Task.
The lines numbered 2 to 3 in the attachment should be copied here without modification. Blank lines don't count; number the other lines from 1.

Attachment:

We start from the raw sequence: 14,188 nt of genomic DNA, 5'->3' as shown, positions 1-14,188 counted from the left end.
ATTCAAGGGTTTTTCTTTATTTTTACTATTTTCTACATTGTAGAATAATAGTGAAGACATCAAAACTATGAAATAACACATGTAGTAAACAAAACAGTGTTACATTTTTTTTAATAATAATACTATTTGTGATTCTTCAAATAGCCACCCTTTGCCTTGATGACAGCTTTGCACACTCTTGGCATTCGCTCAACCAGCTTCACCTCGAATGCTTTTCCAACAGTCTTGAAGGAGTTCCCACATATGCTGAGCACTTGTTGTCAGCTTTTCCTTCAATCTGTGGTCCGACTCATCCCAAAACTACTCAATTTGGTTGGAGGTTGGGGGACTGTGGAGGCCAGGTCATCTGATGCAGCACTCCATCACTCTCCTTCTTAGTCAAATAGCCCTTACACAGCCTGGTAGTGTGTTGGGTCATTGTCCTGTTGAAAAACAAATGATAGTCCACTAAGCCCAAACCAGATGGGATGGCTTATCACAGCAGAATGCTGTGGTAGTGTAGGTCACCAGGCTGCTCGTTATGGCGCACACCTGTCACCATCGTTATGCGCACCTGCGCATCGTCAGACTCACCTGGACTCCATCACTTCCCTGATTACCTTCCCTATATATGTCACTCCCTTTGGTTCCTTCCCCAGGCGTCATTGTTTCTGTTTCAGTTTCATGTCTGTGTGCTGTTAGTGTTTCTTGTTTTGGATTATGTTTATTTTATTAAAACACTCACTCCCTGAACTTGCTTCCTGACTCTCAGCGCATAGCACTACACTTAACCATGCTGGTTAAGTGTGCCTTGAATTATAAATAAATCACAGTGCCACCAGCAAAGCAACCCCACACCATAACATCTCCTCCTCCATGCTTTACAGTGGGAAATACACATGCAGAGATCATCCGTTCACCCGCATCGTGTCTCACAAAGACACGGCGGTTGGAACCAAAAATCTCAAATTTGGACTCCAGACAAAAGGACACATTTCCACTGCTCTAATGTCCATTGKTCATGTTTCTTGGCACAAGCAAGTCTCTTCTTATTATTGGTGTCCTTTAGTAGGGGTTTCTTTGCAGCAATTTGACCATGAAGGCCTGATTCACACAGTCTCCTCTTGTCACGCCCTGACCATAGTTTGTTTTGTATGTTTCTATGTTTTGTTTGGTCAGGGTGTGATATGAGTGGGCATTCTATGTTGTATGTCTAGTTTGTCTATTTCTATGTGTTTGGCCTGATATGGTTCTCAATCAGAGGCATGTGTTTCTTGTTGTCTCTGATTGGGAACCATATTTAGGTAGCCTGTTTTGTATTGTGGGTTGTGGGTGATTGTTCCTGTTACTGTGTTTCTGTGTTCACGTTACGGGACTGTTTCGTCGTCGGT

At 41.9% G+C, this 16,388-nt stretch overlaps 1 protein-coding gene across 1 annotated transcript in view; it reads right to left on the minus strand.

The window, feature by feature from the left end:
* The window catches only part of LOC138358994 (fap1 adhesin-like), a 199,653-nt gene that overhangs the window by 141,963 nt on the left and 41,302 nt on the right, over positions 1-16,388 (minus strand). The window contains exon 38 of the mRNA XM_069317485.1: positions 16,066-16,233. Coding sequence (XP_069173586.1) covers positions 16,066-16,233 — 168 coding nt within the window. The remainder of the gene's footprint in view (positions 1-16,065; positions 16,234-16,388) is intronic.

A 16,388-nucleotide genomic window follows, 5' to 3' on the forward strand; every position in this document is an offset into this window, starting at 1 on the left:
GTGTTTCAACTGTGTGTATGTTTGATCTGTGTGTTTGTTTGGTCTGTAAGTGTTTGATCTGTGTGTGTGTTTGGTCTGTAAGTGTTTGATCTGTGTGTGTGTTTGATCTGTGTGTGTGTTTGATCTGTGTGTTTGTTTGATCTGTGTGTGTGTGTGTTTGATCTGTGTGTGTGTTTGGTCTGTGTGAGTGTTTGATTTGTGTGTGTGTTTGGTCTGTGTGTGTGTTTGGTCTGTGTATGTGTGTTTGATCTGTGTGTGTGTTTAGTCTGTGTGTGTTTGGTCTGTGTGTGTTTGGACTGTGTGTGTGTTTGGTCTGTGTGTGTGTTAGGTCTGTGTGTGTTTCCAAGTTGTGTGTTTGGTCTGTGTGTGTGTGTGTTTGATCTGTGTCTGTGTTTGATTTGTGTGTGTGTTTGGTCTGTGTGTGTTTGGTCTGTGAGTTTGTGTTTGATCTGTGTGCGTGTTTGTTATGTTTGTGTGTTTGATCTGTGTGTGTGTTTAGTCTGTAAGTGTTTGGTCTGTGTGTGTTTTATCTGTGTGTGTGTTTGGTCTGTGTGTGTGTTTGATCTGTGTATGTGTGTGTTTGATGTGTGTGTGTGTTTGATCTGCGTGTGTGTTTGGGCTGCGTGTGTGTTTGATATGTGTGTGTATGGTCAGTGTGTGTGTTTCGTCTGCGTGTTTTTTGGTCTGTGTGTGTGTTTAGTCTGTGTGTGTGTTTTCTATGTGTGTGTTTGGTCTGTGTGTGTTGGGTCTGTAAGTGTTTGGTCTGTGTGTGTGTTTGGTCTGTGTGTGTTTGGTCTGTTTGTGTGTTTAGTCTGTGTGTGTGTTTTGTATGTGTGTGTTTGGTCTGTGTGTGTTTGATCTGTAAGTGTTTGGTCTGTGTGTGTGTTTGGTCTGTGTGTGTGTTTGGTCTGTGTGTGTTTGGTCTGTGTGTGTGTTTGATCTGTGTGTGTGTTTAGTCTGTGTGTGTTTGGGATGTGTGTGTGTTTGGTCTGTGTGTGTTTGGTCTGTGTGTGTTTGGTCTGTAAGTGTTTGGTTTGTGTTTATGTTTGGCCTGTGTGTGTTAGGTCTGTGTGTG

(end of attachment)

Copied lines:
ATTCAAGGGTTTTTCTTTATTTTTACTATTTTCTACATTGTAGAATAATAGTGAAGACATCAAAACTATGAAATAACACATGTAGTAAACAAAACAGTGTTACATTTTTTTTAATAATAATACTATTTGTGATTCTTCAAATAGCCACCCTTTGCCTTGATGACAGCTTTGCACACTCTTGGCATTCGCTCAACCAGCTTCACCTCGAATGCTTTTCCAACAGTCTTGAAGGAGTTCCCACATATGCTGAGCACTTGTTGTCAGCTTTTCCTTCAATCTGTGGTCCGACTCATCCCAAAACTACTCAATTTGGTTGGAGGTTGGGGGACTGTGGAGGCCAGGTCATCTGATGCAGCACTCCATCACTCTCCTTCTTAGTCAAATAGCCCTTACACAGCCTGGTAGTGTGTTGGGTCATTGTCCTGTTGAAAAACAAATGATAGTCCACTAAGCCCAAACCAGATGGGATGGCTTATCACAGCAGAATGCTGTGGTAGTGTAGGTCACCAGGCTGCTCGTTATGGCGCACACCTGTCACCATCGTTATGCGCACCTGCGCATCGTCAGACTCACCTGGACTCCATCACTTCCCTGATTACCTTCCCTATATATGTCACTCCCTTTGGTTCCTTCCCCAGGCGTCATTGTTTCTGTTTCAGTTTCATGTCTGTGTGCTGTTAGTGTTTCTTGTTTTGGATTATGTTTATTTTATTAAAACACTCACTCCCTGAACTTGCTTCCTGACTCTCAGCGCATAGCACTACACTTAACCATGCTGGTTAAGTGTGCCTTGAATTATAAATAAATCACAGTGCCACCAGCAAAGCAACCCCACACCATAACATCTCCTCCTCCATGCTTTACAGTGGGAAATACACATGCAGAGATCATCCGTTCACCCGCATCGTGTCTCACAAAGACACGGCGGTTGGAACCAAAAATCTCAAATTTGGACTCCAGACAAAAGGACACATTTCCACTGCTCTAATGTCCATTGKTCATGTTTCTTGGCACAAGCAAGTCTCTTCTTATTATTGGTGTCCTTTAGTAGGGGTTTCTTTGCAGCAATTTGACCATGAAGGCCTGATTCACACAGTCTCCTCTTGTCACGCCCTGACCATAGTTTGTTTTGTATGTTTCTATGTTTTGTTTGGTCAGGGTGTGATATGAGTGGGCATTCTATGTTGTATGTCTAGTTTGTCTATTTCTATGTGTTTGGCCTGATATGGTTCTCAATCAGAGGCATGTGTTTCTTGTTGTCTCTGATTGGGAACCATATTTAGGTAGCCTGTTTTGTATTGTGGGTTGTGGGTGATTGTTCCTGTTACTGTGTTTCTGTGTTCACGTTACGGGACTGTTTCGTCGTCGGT

At 41.9% G+C, this 16,388-nt stretch overlaps 1 protein-coding gene across 1 annotated transcript in view; it reads right to left on the minus strand.